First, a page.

Skip to main content

Timed ticketing is in place to safely manage visits to the Gallery, so please book ahead.

Menu

The National Portrait Gallery acknowledges the Traditional Custodians of Country throughout Australia and recognises the continuing connection to lands, waters and communities. We pay our respect to Aboriginal and Torres Strait Islander cultures and to Elders both past and present.

Aboriginal and Torres Strait Islander viewers are warned that this website contains images of deceased persons.

Joseph Dalton Hooker, c. 1880s

an unknown artist

gelatin silver photograph on paper (backing sheet: 25.6 cm x 22.6 cm, image: 8.7 cm x 6.8 cm)

Joseph Dalton Hooker (1817–1911) was one of the nineteenth century’s most eminent botanists. Hooker is said to have demonstrated an interest in science from a very young age, as a child attending lectures delivered by his father, William Jackson Hooker, at Glasgow University. Aged 15, he was formally admitted to the university as a student, initially in classics and mathematics and then medicine. On graduating in 1839, Hooker joined the Naval Medical Service and was appointed to the position of assistant surgeon and naturalist to one of the two ships engaged in James Clark Ross’s expedition to Antarctica. Between 1839 and 1843, the expedition sailed along a vast stretch of the Antarctic coast and also visited islands in the southern Atlantic and Indian Oceans, Tierra del Fuego, New Zealand, Van Diemen’s Land and (briefly) Sydney. Hooker published the results of the botanical explorations he conducted on the trip in three landmark texts, Flora Antarctica (1844–47), Flora Novae-Zelandiae (1853–55) and Flora Tasmaniae (1855–60). The third of these volumes was particularly significant for containing an essay in which Hooker supported the then controversial theory of natural selection proposed by his close friend, Charles Darwin. Between 1847 and 1851, Hooker travelled in India, Nepal and Tibet, making detailed studies of the flora and topography of these regions. Hooker succeeded his father as Director of the Royal Botanic Gardens at Kew in 1865, remaining in this role until his retirement in 1885.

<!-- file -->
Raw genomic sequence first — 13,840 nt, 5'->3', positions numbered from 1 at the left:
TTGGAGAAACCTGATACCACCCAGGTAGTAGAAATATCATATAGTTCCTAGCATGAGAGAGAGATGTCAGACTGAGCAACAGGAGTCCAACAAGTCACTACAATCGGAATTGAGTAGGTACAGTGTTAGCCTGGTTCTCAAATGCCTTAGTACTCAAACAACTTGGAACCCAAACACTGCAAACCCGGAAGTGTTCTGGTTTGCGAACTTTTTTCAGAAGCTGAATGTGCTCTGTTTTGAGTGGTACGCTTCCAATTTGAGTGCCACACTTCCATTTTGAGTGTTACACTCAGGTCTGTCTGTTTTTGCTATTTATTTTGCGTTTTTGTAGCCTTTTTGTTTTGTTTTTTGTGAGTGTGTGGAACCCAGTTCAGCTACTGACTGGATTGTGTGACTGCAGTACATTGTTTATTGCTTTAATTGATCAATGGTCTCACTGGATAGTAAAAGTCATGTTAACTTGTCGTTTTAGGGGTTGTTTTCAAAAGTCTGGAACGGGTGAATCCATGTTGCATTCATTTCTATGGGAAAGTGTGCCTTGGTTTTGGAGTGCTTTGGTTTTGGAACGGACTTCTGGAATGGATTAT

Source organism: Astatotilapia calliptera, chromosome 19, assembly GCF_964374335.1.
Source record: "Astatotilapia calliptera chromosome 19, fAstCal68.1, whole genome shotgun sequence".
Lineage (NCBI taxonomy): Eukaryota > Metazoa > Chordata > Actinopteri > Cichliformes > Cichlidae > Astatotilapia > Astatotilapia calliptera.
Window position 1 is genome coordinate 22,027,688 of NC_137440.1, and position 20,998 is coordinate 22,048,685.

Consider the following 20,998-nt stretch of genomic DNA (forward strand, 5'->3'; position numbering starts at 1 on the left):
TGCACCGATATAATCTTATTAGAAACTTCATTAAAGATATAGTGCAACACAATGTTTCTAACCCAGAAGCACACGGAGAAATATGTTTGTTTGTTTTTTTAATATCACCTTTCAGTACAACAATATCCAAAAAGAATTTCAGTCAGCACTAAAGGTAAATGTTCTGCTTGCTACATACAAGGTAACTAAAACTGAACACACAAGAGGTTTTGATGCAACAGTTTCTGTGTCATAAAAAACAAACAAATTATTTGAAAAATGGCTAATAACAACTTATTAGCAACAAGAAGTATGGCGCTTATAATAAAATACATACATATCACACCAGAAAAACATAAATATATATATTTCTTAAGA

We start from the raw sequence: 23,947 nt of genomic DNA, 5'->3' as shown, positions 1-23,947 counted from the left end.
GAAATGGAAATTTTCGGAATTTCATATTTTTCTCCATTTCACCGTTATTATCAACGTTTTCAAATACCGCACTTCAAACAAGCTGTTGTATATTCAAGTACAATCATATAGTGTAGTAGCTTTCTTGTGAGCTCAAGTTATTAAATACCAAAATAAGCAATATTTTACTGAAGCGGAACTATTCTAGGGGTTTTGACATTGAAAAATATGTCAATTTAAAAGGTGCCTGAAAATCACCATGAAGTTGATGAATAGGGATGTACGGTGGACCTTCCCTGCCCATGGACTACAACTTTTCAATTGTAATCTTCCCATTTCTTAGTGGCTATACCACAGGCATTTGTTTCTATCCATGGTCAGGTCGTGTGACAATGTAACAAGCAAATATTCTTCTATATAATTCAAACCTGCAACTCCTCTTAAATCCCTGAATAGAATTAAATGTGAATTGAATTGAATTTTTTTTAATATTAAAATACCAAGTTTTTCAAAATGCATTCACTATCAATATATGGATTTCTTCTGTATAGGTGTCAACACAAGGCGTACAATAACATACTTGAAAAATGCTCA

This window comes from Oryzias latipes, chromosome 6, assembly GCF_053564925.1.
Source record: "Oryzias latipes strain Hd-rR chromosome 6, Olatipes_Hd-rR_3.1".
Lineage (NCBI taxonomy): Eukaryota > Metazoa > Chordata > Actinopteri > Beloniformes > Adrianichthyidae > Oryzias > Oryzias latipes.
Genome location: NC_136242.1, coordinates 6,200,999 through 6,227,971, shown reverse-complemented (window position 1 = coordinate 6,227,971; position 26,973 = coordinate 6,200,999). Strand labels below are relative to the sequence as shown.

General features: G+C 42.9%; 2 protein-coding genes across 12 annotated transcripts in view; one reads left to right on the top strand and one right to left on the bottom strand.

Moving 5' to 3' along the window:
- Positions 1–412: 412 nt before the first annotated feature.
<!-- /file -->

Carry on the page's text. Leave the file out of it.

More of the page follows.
Collection: National Portrait Gallery
Purchased with funds provided by L Gordon Darling AC CMG 2009

Accession number: 2009.135

Currently not on display

Copyright image request form
Request a digital copy of an image for publication

Related portraits

1. Joseph Dalton Hooker, c.1860. All Rui Hoffmann.

Related information

The Companion

Permanent collection catalogue

Café and shop

On one level The Companion talks about the most famous and frontline Australians, but on another it tells us about ourselves: who we read, who we watch, who we listen to, who we cheer for, who we aspire to be, and who we'll never forget. The Companion is available to buy online and in the Portrait Gallery Store.

Elizabeth, 2019 Anthea da Silva
Elizabeth, 2019 Anthea da Silva
Elizabeth, 2019 Anthea da Silva
Elizabeth, 2019 Anthea da Silva

Darling Portrait Prize

Current exhibition

from Friday 6 March

The Darling Prize is a new annual prize for Australian portrait painters, painting Australian sitters. The winner receives a cash prize of $75,000.

Andy Thomas, 2002 Montalbetti+Campbell
Andy Thomas, 2002 Montalbetti+Campbell
Andy Thomas, 2002 Montalbetti+Campbell
Andy Thomas, 2002 Montalbetti+Campbell

Uncommon Australians

The vision of Gordon and Marilyn Darling

Previous exhibition, 2015

This exhibition showcases portraits acquired through the generosity of the National Portrait Gallery’s Founding Patrons, L Gordon Darling AC CMG and Marilyn Darling AC.

The National Portrait Gallery
The National Portrait Gallery
The National Portrait Gallery

The Gallery

Explore portraiture and come face to face with Australian identity, history, culture, creativity and diversity.

We would like to thank our partners.
© National Portrait Gallery 2020
King Edward Terrace, Parkes
Canberra, ACT 2600, Australia

Phone +61 2 6102 7000
Fax +61 2 6102 7001
ABN: 54 74 277 1196

The National Portrait Gallery acknowledges the Traditional Custodians of Country throughout Australia and recognises the continuing connection to lands, waters and communities. We pay our respect to Aboriginal and Torres Strait Islander cultures and to Elders both past and present.

Aboriginal and Torres Strait Islander viewers are warned that this website contains images of deceased persons.